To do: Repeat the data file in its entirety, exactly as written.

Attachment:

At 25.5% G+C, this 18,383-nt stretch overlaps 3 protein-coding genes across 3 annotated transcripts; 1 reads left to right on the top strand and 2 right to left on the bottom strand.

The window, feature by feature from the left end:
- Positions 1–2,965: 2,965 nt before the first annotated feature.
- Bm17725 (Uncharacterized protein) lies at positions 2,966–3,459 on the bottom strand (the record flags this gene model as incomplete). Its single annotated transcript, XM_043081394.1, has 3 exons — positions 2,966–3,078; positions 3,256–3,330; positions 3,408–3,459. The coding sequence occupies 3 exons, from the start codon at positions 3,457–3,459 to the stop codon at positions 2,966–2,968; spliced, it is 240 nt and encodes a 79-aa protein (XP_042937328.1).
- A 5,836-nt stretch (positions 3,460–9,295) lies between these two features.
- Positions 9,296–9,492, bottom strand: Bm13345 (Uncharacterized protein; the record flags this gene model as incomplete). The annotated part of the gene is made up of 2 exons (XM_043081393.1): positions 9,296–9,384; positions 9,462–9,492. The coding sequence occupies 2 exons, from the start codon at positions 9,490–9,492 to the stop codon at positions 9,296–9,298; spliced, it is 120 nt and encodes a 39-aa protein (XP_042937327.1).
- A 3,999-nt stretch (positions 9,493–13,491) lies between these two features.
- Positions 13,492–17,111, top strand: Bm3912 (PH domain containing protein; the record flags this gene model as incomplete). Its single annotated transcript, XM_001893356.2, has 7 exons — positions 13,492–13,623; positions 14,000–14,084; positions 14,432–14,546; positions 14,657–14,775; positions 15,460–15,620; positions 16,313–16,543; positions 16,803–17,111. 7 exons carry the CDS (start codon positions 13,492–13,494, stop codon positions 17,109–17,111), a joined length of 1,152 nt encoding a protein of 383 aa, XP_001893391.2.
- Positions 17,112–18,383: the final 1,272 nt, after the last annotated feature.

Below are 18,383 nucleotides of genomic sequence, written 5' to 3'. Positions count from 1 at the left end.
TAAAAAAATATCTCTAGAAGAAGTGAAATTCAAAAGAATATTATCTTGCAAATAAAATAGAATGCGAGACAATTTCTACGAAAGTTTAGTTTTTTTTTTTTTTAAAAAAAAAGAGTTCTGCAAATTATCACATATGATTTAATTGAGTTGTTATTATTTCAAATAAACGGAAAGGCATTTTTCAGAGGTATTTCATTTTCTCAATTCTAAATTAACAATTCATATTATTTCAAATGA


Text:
At 25.5% G+C, this 18,383-nt stretch overlaps 3 protein-coding genes across 3 annotated transcripts; 1 reads left to right on the top strand and 2 right to left on the bottom strand.

The window, feature by feature from the left end:
- Positions 1–2,965: 2,965 nt before the first annotated feature.
- Bm17725 (Uncharacterized protein) lies at positions 2,966–3,459 on the bottom strand (the record flags this gene model as incomplete). Its single annotated transcript, XM_043081394.1, has 3 exons — positions 2,966–3,078; positions 3,256–3,330; positions 3,408–3,459. The coding sequence occupies 3 exons, from the start codon at positions 3,457–3,459 to the stop codon at positions 2,966–2,968; spliced, it is 240 nt and encodes a 79-aa protein (XP_042937328.1).
- A 5,836-nt stretch (positions 3,460–9,295) lies between these two features.
- Positions 9,296–9,492, bottom strand: Bm13345 (Uncharacterized protein; the record flags this gene model as incomplete). The annotated part of the gene is made up of 2 exons (XM_043081393.1): positions 9,296–9,384; positions 9,462–9,492. The coding sequence occupies 2 exons, from the start codon at positions 9,490–9,492 to the stop codon at positions 9,296–9,298; spliced, it is 120 nt and encodes a 39-aa protein (XP_042937327.1).
- A 3,999-nt stretch (positions 9,493–13,491) lies between these two features.
- Positions 13,492–17,111, top strand: Bm3912 (PH domain containing protein; the record flags this gene model as incomplete). Its single annotated transcript, XM_001893356.2, has 7 exons — positions 13,492–13,623; positions 14,000–14,084; positions 14,432–14,546; positions 14,657–14,775; positions 15,460–15,620; positions 16,313–16,543; positions 16,803–17,111. 7 exons carry the CDS (start codon positions 13,492–13,494, stop codon positions 17,109–17,111), a joined length of 1,152 nt encoding a protein of 383 aa, XP_001893391.2.
- Positions 17,112–18,383: the final 1,272 nt, after the last annotated feature.

Below are 18,383 nucleotides of genomic sequence, written 5' to 3'. Positions count from 1 at the left end.
TAAAAAAATATCTCTAGAAGAAGTGAAATTCAAAAGAATATTATCTTGCAAATAAAATAGAATGCGAGACAATTTCTACGAAAGTTTAGTTTTTTTTTTTTTTAAAAAAAAAGAGTTCTGCAAATTATCACATATGATTTAATTGAGTTGTTATTATTTCAAATAAACGGAAAGGCATTTTTCAGAGGTATTTCATTTTCTCAATTCTAAATTAACAATTCATATTATTTCAAATGA